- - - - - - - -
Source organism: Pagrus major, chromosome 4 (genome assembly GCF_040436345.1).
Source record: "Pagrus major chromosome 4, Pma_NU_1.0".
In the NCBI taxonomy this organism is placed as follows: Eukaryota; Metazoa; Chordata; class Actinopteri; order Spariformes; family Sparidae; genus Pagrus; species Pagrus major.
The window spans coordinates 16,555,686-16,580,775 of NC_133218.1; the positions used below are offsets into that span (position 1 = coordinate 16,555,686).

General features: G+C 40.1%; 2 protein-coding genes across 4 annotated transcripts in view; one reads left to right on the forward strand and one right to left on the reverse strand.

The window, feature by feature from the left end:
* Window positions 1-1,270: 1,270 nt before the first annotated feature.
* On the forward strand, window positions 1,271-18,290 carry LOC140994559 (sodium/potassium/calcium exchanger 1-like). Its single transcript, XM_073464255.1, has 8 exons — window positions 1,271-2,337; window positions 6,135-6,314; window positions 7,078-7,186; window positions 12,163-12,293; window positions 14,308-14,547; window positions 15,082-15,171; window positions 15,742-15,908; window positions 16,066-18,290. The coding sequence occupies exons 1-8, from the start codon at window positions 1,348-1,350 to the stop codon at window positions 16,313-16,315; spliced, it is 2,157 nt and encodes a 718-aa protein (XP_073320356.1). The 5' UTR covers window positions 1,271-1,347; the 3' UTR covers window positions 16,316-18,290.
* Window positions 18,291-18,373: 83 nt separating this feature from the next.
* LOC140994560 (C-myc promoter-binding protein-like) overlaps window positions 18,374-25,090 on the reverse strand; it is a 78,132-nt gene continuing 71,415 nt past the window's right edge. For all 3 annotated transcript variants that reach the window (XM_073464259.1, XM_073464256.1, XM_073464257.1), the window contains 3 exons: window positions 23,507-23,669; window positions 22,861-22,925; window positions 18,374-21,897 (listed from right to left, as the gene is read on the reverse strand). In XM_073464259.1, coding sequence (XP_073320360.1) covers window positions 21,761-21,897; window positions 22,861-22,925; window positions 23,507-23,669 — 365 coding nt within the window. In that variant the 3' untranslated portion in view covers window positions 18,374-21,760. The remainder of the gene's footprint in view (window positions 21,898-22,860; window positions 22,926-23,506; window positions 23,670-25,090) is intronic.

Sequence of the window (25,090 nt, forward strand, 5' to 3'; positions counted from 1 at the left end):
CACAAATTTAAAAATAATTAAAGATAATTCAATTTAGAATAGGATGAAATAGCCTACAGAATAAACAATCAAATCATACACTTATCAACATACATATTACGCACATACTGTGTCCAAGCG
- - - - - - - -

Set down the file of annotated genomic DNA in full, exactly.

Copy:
Source organism: Pagrus major, chromosome 4 (genome assembly GCF_040436345.1).
Source record: "Pagrus major chromosome 4, Pma_NU_1.0".
In the NCBI taxonomy this organism is placed as follows: Eukaryota; Metazoa; Chordata; class Actinopteri; order Spariformes; family Sparidae; genus Pagrus; species Pagrus major.
The window spans coordinates 16,555,686-16,580,775 of NC_133218.1; the positions used below are offsets into that span (position 1 = coordinate 16,555,686).

General features: G+C 40.1%; 2 protein-coding genes across 4 annotated transcripts in view; one reads left to right on the forward strand and one right to left on the reverse strand.

The window, feature by feature from the left end:
* Window positions 1-1,270: 1,270 nt before the first annotated feature.
* On the forward strand, window positions 1,271-18,290 carry LOC140994559 (sodium/potassium/calcium exchanger 1-like). Its single transcript, XM_073464255.1, has 8 exons — window positions 1,271-2,337; window positions 6,135-6,314; window positions 7,078-7,186; window positions 12,163-12,293; window positions 14,308-14,547; window positions 15,082-15,171; window positions 15,742-15,908; window positions 16,066-18,290. The coding sequence occupies exons 1-8, from the start codon at window positions 1,348-1,350 to the stop codon at window positions 16,313-16,315; spliced, it is 2,157 nt and encodes a 718-aa protein (XP_073320356.1). The 5' UTR covers window positions 1,271-1,347; the 3' UTR covers window positions 16,316-18,290.
* Window positions 18,291-18,373: 83 nt separating this feature from the next.
* LOC140994560 (C-myc promoter-binding protein-like) overlaps window positions 18,374-25,090 on the reverse strand; it is a 78,132-nt gene continuing 71,415 nt past the window's right edge. For all 3 annotated transcript variants that reach the window (XM_073464259.1, XM_073464256.1, XM_073464257.1), the window contains 3 exons: window positions 23,507-23,669; window positions 22,861-22,925; window positions 18,374-21,897 (listed from right to left, as the gene is read on the reverse strand). In XM_073464259.1, coding sequence (XP_073320360.1) covers window positions 21,761-21,897; window positions 22,861-22,925; window positions 23,507-23,669 — 365 coding nt within the window. In that variant the 3' untranslated portion in view covers window positions 18,374-21,760. The remainder of the gene's footprint in view (window positions 21,898-22,860; window positions 22,926-23,506; window positions 23,670-25,090) is intronic.

Sequence of the window (25,090 nt, forward strand, 5' to 3'; positions counted from 1 at the left end):
CACAAATTTAAAAATAATTAAAGATAATTCAATTTAGAATAGGATGAAATAGCCTACAGAATAAACAATCAAATCATACACTTATCAACATACATATTACGCACATACTGTGTCCAAGCG